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Re: If abc = b3 , which of the following must be true? [#permalink]

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20 Feb 2011, 08:41

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abc = b^3 implies abc - b^3 = 0 or b*(ac-b^2)=0 which implies either b=0 or ac=b^2 so, either of them or both of them can be true, but none of them must be true. Answer A

Re: If abc = b3 , which of the following must be true? [#permalink]

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30 Mar 2012, 10:55

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imhimanshu wrote:

Hi Bunuel, Request you to post your reasoning. Here is how I approached this one- abc = b^3 abc-b^3 =0 b(ac-b^2)=0 Hence either b=0 or ac=b^2

However b=0 is not a solution. Could you please shed some light on how to approach must be true or could be true questions. Thanks H

If abc = b^3 , which of the following must be true? I. ac = b^2 II. b = 0 III. ac = 1

A. None B. I only C. II only D. I and III E. II and III

\(abc = b^3\) --> \(b(ac-b^2)=0\) --> EITHER \(b=0\) OR \(ac=b^2\), which means that NONE of the option MUST be true.

For example if \(b=0\) then \(ac\) can equal to any number (not necessarily to 0 or 1), so I and III are not always true, and if \(ac=b^2\) then \(b\) can also equal to any number (not necessarily to 0), so II is not always true.

OA is definitely A. Folks may be little bit confused at option *i and iii* (3) tells us that ac=1. So what? Is b also 1 or equal to 0? Can't figure it out. Move further. If some part of multiplication is 0, there is no need to ans. That question. It doesnt satisfy the condition: abc=b^3.

NOTE:WHEN YOU ARE TACKLING "MUST BE TYPE" QUESTION, always try to find out " entire set" instead of "sub set" cz subset answers "what should be" rather than "what must be". If you are an accountant, you may consider it equivalent to " Bad debt reserve".

This tells us that either b = 0 OR \(ac = b^2\). At least one of these 2 'must be true'.

So can I say b must be equal to 0? No! It is possible but it is also possible that instead, \(ac = b^2\). So can I say ac must be equal to \(b^2\)? No! It is possible but it is also possible that instead, b = 0. So can I say that b = 0 AND \(ac = b^2\)? No! It is possible but it is also possible that only one of them is true. So can I say that b = 0 OR \(ac = b^2\)? Yes, I can! One of them must be true.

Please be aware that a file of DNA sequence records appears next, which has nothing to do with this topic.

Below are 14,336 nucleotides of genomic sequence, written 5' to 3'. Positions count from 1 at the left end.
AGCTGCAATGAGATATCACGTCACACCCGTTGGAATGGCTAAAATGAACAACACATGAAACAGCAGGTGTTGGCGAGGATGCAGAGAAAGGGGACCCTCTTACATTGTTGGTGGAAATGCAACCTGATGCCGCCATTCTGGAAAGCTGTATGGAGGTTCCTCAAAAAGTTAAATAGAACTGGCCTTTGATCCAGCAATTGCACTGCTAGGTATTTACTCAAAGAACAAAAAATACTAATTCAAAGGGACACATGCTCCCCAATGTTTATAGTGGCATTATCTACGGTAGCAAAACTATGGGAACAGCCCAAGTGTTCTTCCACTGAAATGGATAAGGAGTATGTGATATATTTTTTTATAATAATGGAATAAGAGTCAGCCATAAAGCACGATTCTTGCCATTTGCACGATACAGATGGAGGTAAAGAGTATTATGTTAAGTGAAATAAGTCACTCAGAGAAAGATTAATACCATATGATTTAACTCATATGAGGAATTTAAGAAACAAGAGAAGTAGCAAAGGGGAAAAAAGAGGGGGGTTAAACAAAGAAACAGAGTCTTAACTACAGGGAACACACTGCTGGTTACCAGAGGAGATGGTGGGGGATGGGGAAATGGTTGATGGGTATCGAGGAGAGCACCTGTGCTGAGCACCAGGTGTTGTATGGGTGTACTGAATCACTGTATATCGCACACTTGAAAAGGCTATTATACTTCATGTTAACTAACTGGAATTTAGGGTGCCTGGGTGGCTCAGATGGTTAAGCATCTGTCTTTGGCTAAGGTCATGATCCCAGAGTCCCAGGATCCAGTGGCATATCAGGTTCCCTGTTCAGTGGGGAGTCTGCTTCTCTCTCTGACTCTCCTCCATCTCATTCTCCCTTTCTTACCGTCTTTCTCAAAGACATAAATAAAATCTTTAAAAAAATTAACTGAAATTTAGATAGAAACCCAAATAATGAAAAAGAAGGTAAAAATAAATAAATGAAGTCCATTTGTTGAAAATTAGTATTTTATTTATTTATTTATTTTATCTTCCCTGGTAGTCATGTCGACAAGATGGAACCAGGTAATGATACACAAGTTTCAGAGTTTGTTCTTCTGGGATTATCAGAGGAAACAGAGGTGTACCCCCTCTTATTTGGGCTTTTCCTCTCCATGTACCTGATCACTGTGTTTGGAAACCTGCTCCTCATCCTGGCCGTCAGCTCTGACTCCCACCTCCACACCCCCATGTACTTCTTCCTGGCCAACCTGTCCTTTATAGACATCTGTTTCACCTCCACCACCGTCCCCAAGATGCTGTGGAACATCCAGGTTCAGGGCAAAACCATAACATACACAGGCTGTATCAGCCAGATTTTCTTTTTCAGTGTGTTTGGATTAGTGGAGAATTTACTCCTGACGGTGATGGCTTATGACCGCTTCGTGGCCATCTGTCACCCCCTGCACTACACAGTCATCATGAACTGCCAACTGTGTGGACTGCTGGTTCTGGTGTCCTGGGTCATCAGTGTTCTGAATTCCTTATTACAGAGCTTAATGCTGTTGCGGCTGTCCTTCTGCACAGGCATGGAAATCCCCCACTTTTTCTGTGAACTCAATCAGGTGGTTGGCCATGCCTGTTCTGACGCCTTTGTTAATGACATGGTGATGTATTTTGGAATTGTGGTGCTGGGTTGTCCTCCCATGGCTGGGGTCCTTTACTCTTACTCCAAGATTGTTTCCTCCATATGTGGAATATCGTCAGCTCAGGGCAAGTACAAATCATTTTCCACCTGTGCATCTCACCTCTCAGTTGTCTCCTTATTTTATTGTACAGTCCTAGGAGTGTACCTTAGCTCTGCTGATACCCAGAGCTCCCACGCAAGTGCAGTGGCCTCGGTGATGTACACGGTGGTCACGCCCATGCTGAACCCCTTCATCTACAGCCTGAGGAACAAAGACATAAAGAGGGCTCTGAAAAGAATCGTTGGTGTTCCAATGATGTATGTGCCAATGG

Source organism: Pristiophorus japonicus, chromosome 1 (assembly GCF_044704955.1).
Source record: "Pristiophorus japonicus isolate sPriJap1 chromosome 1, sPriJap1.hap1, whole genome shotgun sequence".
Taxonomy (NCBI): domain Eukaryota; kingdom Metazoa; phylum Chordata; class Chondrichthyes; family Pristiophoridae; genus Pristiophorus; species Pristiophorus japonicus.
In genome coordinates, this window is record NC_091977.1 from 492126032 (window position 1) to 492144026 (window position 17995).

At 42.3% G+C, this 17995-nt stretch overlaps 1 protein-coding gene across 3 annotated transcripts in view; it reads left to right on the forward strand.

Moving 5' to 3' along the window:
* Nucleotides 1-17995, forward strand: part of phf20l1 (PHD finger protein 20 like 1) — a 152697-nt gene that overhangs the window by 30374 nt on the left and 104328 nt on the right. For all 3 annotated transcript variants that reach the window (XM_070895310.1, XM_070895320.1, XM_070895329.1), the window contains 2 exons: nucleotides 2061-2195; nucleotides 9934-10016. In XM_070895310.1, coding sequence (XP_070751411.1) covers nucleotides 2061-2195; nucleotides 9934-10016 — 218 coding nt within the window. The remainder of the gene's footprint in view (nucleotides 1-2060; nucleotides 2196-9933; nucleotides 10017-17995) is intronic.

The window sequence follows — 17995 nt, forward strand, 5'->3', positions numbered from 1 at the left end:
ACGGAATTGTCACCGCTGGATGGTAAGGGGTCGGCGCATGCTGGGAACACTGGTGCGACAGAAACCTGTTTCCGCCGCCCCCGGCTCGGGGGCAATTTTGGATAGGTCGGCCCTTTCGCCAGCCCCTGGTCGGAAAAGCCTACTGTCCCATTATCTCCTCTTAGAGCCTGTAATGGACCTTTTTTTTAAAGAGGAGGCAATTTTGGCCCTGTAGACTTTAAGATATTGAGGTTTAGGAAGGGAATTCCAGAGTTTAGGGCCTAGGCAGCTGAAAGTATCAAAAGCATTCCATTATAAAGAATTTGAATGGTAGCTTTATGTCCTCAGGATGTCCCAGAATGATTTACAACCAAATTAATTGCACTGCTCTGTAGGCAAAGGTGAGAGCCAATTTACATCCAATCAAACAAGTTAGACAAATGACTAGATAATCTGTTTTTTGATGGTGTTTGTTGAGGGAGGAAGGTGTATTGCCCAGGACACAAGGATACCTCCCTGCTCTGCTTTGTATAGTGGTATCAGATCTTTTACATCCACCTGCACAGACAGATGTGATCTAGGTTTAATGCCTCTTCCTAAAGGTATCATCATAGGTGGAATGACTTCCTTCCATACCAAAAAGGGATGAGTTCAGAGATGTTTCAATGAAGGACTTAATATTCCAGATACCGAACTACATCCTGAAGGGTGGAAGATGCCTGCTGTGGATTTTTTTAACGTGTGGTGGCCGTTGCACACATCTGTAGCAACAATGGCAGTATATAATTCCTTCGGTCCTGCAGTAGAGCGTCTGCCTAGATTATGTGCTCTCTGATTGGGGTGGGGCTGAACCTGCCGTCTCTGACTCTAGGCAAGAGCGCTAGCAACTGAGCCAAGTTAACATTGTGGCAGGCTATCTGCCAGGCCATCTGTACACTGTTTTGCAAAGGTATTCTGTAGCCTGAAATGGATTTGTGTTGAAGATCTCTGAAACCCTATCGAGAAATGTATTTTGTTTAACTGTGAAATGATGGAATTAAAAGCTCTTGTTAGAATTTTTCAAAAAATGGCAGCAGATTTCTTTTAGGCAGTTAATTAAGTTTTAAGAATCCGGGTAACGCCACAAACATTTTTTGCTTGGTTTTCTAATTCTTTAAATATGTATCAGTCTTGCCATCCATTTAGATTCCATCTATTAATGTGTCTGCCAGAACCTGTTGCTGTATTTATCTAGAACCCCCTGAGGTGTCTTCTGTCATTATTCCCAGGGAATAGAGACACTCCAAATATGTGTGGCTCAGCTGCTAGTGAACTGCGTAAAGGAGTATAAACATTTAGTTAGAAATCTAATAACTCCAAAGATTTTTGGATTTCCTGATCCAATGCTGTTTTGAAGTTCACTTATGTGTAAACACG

If one of the options were 'I or II', that would have been true. _________________

Re: If abc = b^3 , which of the following must be true? [#permalink]

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08 Oct 2014, 22:47

Hello from the GMAT Club BumpBot!

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Re: If abc = b^3 , which of the following must be true? [#permalink]

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10 Oct 2015, 20:57

Hello from the GMAT Club BumpBot!

Thanks to another GMAT Club member, I have just discovered this valuable topic, yet it had no discussion for over a year. I am now bumping it up - doing my job. I think you may find it valuable (esp those replies with Kudos).

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Re: If abc = b^3 , which of the following must be true? [#permalink]

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14 Mar 2016, 03:16

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STEMBusiness wrote:

Why is it wrong to divide both sides by b at the start?

Another way to understand this:

When you divide by b, you are assuming that b is not 0. Is it a fair assumption? No. You are losing on a possible solution of the equation.

How can I make abc = b^3? I can do that by either making b = 0 or making ac = b^2.

But if you divide by b, you get only one solution: ac = b^2 and that means I must be true. Actually, the answer is none because there is another possibility and that is b = 0. _________________

Re: If abc = b^3 , which of the following must be true? [#permalink]

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15 Mar 2016, 00:51

nikhilsrl wrote:

If abc = b^3 , which of the following must be true?

I. ac = b^2 II. b = 0 III. ac = 1

A. None B. I only C. II only D. I and III E. II and III

This is from Kaplan CAT. I am not quite sure how they arrived at the answer.

HERE the question is asking us which statement must be true Hence we can discard all of them as we can make each one of them untrue by taking the other leftover equations true. Hence A

gmatclubot

Re: If abc = b^3 , which of the following must be true?
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15 Mar 2016, 00:51

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